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I don't know much about (algebraic/etale) fundamental groups, so sorry if this question sounds stupid. I am interested in quotient singularities (quotients $X$ of $\mathbb{C}^n$ by a finite subgroup $G$ of $GL(n,\mathbb{C})$).

The divisor class group $Cl(X)$ of $X$ is the abelianization $G/[G,G]$ of $G$. Is there also a connection with the fundamental group (defined in any way)? Maybe even $G=\pi_1(X)$, as stated in a similar way here: https://mathoverflow.net/a/50638. I am not sure if my case fits in this setting. I would be very happy with references, since I did not find any convenient papers myself.

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  • $\begingroup$ The MO-answer you cite implies $\pi_1(X)$ is trivial because every element of the group fixes the origin. In your setting of varieties over $\mathbb{C}$, the étale fundamental group is the profinite completion of the topological fundamental group (Riemann existence theorem). This reduces questions about the étale fundamental group to topological computations. One of the standard references for the comparison étale vs topological is SGA1, Corollaire XII.5.2. $\endgroup$ – Matthias Wendt May 10 '16 at 12:48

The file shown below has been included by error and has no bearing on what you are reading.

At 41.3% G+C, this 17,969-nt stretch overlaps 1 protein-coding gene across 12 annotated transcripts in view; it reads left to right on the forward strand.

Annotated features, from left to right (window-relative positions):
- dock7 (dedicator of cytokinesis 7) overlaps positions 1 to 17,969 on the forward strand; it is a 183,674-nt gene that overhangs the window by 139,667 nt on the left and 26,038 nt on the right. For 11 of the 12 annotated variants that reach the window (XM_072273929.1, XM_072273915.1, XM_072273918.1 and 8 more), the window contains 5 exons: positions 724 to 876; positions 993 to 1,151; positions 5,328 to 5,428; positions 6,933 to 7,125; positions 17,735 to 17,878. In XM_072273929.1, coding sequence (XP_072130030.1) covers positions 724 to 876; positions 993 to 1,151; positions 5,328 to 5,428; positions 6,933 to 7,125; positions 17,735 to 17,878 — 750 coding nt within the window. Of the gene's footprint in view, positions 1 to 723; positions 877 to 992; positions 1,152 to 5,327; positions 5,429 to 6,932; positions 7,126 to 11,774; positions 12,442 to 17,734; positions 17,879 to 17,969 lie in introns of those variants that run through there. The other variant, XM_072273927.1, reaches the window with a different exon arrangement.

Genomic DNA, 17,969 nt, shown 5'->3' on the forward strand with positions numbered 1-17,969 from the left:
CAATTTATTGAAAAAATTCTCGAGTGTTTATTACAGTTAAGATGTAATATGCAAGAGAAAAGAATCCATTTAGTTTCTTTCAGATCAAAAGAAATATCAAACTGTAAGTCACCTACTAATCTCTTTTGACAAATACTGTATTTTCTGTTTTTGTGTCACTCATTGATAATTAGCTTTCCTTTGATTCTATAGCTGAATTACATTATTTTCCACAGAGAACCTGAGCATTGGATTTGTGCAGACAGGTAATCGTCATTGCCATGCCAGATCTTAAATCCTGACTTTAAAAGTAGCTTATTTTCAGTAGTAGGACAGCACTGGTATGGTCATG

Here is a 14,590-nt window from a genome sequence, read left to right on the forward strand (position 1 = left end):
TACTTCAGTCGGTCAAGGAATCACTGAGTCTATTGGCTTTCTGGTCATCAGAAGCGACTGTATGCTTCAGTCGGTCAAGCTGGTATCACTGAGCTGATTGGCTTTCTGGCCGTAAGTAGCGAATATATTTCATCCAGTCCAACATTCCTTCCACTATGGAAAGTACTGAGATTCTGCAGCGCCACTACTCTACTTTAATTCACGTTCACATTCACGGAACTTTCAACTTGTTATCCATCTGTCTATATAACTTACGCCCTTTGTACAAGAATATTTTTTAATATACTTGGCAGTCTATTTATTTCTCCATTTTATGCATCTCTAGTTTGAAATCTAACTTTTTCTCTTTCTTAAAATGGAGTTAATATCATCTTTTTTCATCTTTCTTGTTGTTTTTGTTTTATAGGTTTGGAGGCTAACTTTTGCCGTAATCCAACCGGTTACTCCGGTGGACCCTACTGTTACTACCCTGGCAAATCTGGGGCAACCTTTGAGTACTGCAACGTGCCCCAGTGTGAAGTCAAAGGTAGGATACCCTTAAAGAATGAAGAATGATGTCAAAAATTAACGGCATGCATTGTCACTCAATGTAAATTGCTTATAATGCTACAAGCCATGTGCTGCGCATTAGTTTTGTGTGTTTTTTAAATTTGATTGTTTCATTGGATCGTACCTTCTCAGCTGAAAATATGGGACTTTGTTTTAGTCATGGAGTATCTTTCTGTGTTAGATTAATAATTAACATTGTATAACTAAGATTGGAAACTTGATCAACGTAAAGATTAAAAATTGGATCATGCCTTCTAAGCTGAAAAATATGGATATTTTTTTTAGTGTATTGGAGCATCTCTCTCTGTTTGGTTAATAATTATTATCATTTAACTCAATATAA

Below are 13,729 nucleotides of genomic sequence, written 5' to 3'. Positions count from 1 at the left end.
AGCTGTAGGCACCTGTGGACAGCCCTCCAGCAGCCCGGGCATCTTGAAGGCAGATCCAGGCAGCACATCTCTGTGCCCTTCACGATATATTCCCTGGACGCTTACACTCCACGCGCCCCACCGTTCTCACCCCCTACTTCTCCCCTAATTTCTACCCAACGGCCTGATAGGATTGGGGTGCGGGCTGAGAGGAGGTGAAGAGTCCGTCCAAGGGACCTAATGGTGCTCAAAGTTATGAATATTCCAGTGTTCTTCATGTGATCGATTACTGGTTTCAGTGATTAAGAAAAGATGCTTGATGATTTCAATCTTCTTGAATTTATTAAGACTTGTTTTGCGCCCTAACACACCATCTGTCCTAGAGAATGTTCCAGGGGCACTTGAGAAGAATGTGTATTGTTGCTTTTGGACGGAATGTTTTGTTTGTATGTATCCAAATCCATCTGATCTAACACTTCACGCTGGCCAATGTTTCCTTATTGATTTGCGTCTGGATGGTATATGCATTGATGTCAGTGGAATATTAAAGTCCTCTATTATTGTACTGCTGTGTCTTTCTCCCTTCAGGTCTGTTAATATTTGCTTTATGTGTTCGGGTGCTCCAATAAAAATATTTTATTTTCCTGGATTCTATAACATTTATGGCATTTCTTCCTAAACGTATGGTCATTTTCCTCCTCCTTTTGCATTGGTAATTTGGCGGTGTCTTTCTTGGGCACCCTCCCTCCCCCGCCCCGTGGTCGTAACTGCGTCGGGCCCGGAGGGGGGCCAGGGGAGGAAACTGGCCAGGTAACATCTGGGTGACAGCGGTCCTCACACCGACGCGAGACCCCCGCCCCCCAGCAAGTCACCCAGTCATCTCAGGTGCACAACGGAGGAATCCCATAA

• $\begingroup$ I think that you should specify that $G$ acts without pseudoreflections. If $G$ acts with pseudoreflections, then $X/G$ may well be $\mathbb{A}^n$. This has trivial class group, even when $G$ is Abelian. $\endgroup$ – Jason Starr May 10 '16 at 12:48
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If $S$ is a contractible $G$-variety over $\mathbb{C}$ for $G$ reductive, then $S/\!\!/G$ is contractible.

This follows from Kempf-Ness Theory and Oliver's proof of the Conner Conjecture. See Schwarz's nice exposition of this in The Topology of Algebraic Quotients.

Therefore, $\mathbb{C}^n/\!\!/G$ is contractible and hence simply connected.

As stated in the comments, if the topological fundamental group of a variety is trivial, then the algebraic fundamental group is trivial too.

Slightly more general is this: If $G$ is further assumed connected, and $S$ is simply connected, then $S/\!\!/G$ is still simply connected (topologically or algebraically). This follows, again from Kempf-Ness Theory, since the GIT quotient map has the path-lifting property.

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    $\begingroup$ Is the contractibility of $S//G$ "easy" to prove when $G$ is finite? $\endgroup$ – Ariyan Javanpeykar May 10 '16 at 13:52
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    $\begingroup$ Contractability of $\mathbb{C}^n/G$ is certainly easy ($G$ is linear, and hence commutes with the scaling action, which indues a $\mathbb{C}^*$ action on $\mathbb{C}^n/G$ which contracts it to a point). $\endgroup$ – Geordie Williamson May 10 '16 at 21:30

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